Media Rights Agenda (MRA) joined 35 other non-governmental organizations in July in a call to Gambian President Yahya Jammeh to put an end to the 20 years of repression and impunity for human rights violations in The Gambia. The groups issued a joint statement on July 22, 2014 to mark the 20th anniversary of President Jammeh’s ascension to power and the beginning of his iron rule in The Gambia, following his overthrowing President Dawda Jawara on July 22, 1994. The groups called the attention of the international community, in particular, the African Commission on Human and Peoples’ Rights (ACHPR), Economic Community of West African States (ECOWAS) and African States, to the deteriorating human rights situation and lack of effective remedies for victims in Gambia over the last 20 years.
They said: “The Gambian government tolerates no dissent and commits serious human rights violations.” Elaborating further, they noted that “human rights defenders, journalists, political opponents and other Gambians who are critical of government policies continue to face intimidation, harassment, arbitrary arrest, detention, torture, ill-treatment, death threats and enforced disappearance.”
The statement recounted some specific human rights violations perpetrated by Jammeh’s government within the period. These violations include the killing of 14 protesters in April 2000; the killing of journalist Deyda Hydara in 2004; the enforced disappearance of journalist Ebrima Manneh in 2006; the torture of journalist Musa Saidykhan in 2006; the arbitrary executions of 9 prisoners in 2012; and the “incommunicado” detention of human rights defender Imam Baba Leigh for five months of the same year.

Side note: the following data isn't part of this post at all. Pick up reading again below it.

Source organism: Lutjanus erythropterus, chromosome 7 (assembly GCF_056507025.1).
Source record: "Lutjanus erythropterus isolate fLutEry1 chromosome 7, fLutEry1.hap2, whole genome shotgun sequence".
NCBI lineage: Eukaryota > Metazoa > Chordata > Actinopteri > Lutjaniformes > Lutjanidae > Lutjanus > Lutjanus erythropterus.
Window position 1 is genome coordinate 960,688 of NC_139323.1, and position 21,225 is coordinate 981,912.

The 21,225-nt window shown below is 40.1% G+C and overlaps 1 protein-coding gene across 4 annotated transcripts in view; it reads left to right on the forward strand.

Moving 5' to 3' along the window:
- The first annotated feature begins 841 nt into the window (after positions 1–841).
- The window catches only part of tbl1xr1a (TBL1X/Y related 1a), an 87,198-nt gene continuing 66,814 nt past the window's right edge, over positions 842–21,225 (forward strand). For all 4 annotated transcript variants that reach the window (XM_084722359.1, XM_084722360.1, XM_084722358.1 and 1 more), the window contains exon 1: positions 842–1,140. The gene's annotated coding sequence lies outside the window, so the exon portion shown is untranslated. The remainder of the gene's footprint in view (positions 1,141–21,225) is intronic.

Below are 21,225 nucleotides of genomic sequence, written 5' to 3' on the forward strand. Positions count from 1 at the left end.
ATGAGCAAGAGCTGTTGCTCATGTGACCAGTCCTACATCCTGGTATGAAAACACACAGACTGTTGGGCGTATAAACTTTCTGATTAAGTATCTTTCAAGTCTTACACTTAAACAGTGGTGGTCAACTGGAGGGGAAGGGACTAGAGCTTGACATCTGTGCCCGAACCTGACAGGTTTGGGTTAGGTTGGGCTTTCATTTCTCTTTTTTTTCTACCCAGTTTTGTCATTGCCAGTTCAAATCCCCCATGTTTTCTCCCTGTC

They noted that the Gambian government has repeatedly failed to comply with several rulings by the ECOWAS Court of Justice, including refusing to compensate Musa Saidykhan, and the families of Ebrima Manneh and Deyda Hydara. This is against the backdrop that these flagrant and ongoing human rights violations are being committed by the government hosting the ACHPR, the primary human rights institution of Africa.
The justice system, the groups said, has also been weakened since President Yahya Jammeh came to power. They pointed out that the system is undermined by interference by the Executive and increasingly repressive legislation aimed at muzzling dissent.
The groups urged President Jammeh to ensure that Gambian authorities, among other things, investigate all reported human rights abuses and bring perpetrators to justice; repeal legislative provisions used to restrict freedom of expression, in particular the Information and Communication Act, the Indemnity Act and the Criminal Code Amendment; and uphold the universal rights of freedom of expression, assembly and association and allow journalists, human rights defenders and political activists to continue their activities unhindered without fear of attacks, arbitrary arrests, torture and enforced disappearance.
They also called for the immediate and unconditional release of all prisoners of conscience, including journalist Ebrima Manneh and members the opposition United Democratic Party (UDP) Amadou Sanneh, Alhagie Sambou Fatty and Malang Fatty; release of all those who are currently detained unlawfully or charge them with a recognizable offence in a fair trial; and prompt implementation and enforcement of judgments from the ECOWAS Court of Justice in the cases of journalists Ebrima Manneh, Musa Saidykhan and Deyda Hydara.
The 36 non-governmental organisations comprising of mainly freedom of expression advocates and others are based in different African countries and across other regions of the world.